Kenai officers save life with newly acquired overdose-reducing drug

Members of the Kenai Police Department saved a life for the first time using the overdose-reducing drug Naloxone, known by the commercial name Narcan, as a new state program to combat Alaska’s opioid epidemic takes hold.

In the early morning hours of July 2, two Kenai police officers responded to a report of a possible overdose and “saw that the woman was gasping for breath and had overdosed on drugs,” according to a release from the department. The pair gave her the Naloxone and she began to revive while the Kenai Fire Department arrived and took over her treatment.

Naloxone does not actually save a person from an overdose. Rather, it reverses the effects of an overdose to give the person a window of time in order to be taken to a hospital or treated by emergency medical responders. That window is about 30-45 minutes, said Sgt. Eugene Fowler, supervisor of the Statewide Drug Enforcement Unit for the Alaska State Trooper’s E Detachment, which covers the Kenai Peninsula.

The use of Naloxone by first responders is not a new concept. Kenai Fire Chief Jeff Tucker said he has been using the anti-overdose method since he began working in the emergency medical services field 34 years ago. What’s relatively new is the push to get it into the hands of law enforcement officers and civilians.

“It’s really great that especially law enforcement have it because a lot of times they do get there before us,” Tucker said.

Andy Jones is the director of the Office of Substance Misuse and Addiction Prevention with the Alaska Department of Health and Social Services. He’s been heading up Project HOPE, which seeks to educate the public about the signs and symptoms of drug overdoses and to get Naloxone into more people’s hands.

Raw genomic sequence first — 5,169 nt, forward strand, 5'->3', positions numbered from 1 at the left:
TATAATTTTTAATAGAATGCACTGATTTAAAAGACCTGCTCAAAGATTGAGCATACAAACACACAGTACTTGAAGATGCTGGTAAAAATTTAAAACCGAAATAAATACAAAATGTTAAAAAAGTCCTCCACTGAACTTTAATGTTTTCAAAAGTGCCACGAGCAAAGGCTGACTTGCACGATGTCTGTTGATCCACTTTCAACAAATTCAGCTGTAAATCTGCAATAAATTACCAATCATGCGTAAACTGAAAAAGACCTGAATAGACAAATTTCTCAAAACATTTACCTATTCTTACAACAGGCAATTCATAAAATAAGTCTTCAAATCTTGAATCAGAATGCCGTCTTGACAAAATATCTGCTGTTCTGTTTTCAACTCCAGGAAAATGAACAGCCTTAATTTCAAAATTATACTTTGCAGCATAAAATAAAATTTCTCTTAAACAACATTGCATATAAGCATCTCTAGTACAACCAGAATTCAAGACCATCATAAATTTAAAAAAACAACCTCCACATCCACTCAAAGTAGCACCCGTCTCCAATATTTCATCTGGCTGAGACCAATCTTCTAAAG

Alaska won a prescription drug overdose grant from the U.S. Department of Health and Human Services for about $4.3 million spread out over five years, Jones said, which is what made the education efforts and the distribution of Naloxone kits around the state through Project HOPE possible. Since Feb. 16, the project has distributed more than 5,900 kits, each containing two doses of Naloxone, throughout the entire state, Jones said. Another order for 2,200 more kits has been placed, he said.

Project HOPE partnered with the Alaska State Troopers and began training them and distributing Naloxone a little over a month ago, Jones said. Members of the Troopers’ various Statewide Drug Enforcement Units around the state attended training in Anchorage, then returned to their respective jurisdictions to train their fellow troopers, Fowler said.

Members of the SDEU who were trained in Anchorage are now training officers in other agencies, like the Kenai police.

“Basically we’re disseminating the kits to law enforcement and we’re kind of being the point of contact for all law enforcement statewide,” Fowler said.

The officers of the Kenai Police Department were trained to use Naloxone in three sessions in June, and classes are scheduled for the Soldotna Police Department, Fowler said. Members of the Alaska Wildlife Troopers and outlying AST posts in Anchor Point and Seward are also being trained. Officers at the Homer Police Department have already been trained, Fowler said.

“The benefit is twofold,” said Lt. Ben Langham of the Kenai Police Department. “The first benefit is the fact that we’re often the first ones on scene, and if we’re able to start that lifesaving process prior to waiting for the medical unit to show up, then we’re right there and we’re saving a life.”

“In the past we had nothing to counteract this (overdoses) so basically we just had to wait and secure the scene and make sure it’s safe for the medics to come in,” Fowler said.

The second reason, Langham and Fowler said, is that officers sometimes come in contact with dangerous drugs throughout the course of their work. There have been cases in the Lower 48 of officers coming into contact with fentanyl, a synthetic opioid much stronger than heroin, and going into overdose, Fowler said.

Having Naloxone on hand will help protect police as they work as well.

Kenai isn’t the only success story so far. Lives have been saved through law enforcement officers administering Naloxone in Fairbanks and the Mat-Su Valley since Project HOPE started up, Fowler said.

Project HOPE also partners with groups or agencies outside of law enforcement, Jones said, like peer recovery groups or Change 4 the Kenai. He said those involved realized not everyone will be able to afford getting Naloxone in the pharmacies it’s starting to become available in, and wanted to make sure active drug users or people who are close to them have access to it.

“We look at this as no different than EpiPens,” Jones said.

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